How to Teach Swim Rollover to Your Kids

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Getting an independently swim rollover is essential to swimming. While some kids maybe able to swim several feet without taking a breath, they must learn how to get air to be able to swim longer distances and to be safer around the water.

There are four reasons why teaching rollover breath is important for your kids

  • First, it is safer than a front breath because it allows your kids to rest in a back float if they get tired.
  • Second, it allows your kids to maintain a good horizontal swimming position and forward momentum.
  • Third, allows your kids to swim long distance efficiency.
  • Fourth, to prepare your kids better to learn strokes.

To mastered the back float is essential to be able to do independently rollover breath, therefore to practice independently back float is important for your kids. Once they mastered the back float, you can continue to teach them the rollover breath with arms movement (reach and pull or windmill arm movement).

To teach rollover breath with reach and pull or elementary arm movement to your kids, you need to practice the arm movement and the rollover breath separately several times, and put the skills together after few exercises.

The rollover breath uses back float, not he back glide, to help your kids to find their buoyancy in the water, especially for kids who their kick is not yet efficiency or coordinated enough for them to be able to use their back glide effectively in a rollover breath.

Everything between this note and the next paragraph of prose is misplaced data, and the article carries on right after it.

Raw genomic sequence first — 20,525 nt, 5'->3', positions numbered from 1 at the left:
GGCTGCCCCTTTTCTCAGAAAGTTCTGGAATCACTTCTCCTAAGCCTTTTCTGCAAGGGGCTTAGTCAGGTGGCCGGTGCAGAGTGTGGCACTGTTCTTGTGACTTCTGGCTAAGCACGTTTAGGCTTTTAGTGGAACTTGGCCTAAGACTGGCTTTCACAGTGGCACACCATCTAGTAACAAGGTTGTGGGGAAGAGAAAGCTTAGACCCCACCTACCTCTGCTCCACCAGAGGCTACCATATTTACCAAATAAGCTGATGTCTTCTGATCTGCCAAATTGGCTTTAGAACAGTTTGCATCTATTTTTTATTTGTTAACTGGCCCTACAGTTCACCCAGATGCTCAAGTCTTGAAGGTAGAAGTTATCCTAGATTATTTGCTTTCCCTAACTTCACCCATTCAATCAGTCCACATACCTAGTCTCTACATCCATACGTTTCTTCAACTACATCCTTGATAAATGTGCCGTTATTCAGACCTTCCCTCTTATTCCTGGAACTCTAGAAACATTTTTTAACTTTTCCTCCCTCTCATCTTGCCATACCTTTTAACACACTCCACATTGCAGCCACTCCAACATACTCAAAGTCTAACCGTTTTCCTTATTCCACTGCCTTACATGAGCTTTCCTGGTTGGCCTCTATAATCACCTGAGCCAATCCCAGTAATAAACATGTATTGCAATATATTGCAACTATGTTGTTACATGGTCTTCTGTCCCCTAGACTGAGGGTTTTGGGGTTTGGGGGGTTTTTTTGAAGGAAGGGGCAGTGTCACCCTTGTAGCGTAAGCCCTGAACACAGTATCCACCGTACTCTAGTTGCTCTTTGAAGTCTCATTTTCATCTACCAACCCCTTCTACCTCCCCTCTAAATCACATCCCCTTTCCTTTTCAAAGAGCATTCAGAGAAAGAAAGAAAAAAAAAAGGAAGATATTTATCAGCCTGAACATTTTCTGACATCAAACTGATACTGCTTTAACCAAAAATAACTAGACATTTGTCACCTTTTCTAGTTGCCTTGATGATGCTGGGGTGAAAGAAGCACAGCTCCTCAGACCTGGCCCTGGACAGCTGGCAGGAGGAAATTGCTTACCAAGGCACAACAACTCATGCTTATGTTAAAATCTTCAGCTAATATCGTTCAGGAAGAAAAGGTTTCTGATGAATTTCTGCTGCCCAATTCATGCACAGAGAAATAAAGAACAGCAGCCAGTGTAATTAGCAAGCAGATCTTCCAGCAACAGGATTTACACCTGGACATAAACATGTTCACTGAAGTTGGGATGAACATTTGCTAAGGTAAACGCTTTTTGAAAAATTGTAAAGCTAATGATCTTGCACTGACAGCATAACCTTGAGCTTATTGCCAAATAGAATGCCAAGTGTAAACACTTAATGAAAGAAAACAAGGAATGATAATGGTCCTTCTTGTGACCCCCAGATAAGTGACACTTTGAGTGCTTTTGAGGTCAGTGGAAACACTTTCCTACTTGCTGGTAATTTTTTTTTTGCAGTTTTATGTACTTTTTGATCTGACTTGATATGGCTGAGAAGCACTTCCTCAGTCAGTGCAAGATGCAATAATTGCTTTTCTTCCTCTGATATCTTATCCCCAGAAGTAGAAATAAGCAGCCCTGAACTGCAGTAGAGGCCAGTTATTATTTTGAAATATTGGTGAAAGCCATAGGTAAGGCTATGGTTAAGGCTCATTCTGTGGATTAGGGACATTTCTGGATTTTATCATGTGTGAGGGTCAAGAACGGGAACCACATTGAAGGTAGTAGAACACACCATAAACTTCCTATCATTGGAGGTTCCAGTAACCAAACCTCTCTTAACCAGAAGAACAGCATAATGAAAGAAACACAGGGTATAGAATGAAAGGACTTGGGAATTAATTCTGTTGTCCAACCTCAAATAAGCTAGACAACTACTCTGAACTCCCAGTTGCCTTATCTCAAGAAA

Some kids are not physically capable of floating because they have lower body fat percentage or more muscle mass. If this happens to your kids, you should teach your kids the back glide earlier since they cannot back float and use the back glide instead of back float.

How to practice to make your kids able to do independent rollover breath

Put one of your hands of their head and another one hand on their chest or shoulder, and flip them into their back, supporting their head in your hand.

Make sure your kids have a correct back float position with their eyes looking back at you and their arms and legs still and underwater.

Watch them to make sure that your kids have taken a breath, say “Ready, go” and flip them back, letting go, and allowing the child to swim independently for foot or so.

It is very important to say “Ready, go”, before flipping your kids back over, because it is the signals to your kids to close their mouth again.

Use your hand on the back of their head to ensure that the head and body rotate right at the surface of the water.

When performing the rollover breath from streamline kick, your kids should let their arms come down to their sides when they begin the roll.

Once your kids are comfortable with your assisting, work to transition them to doing it independently.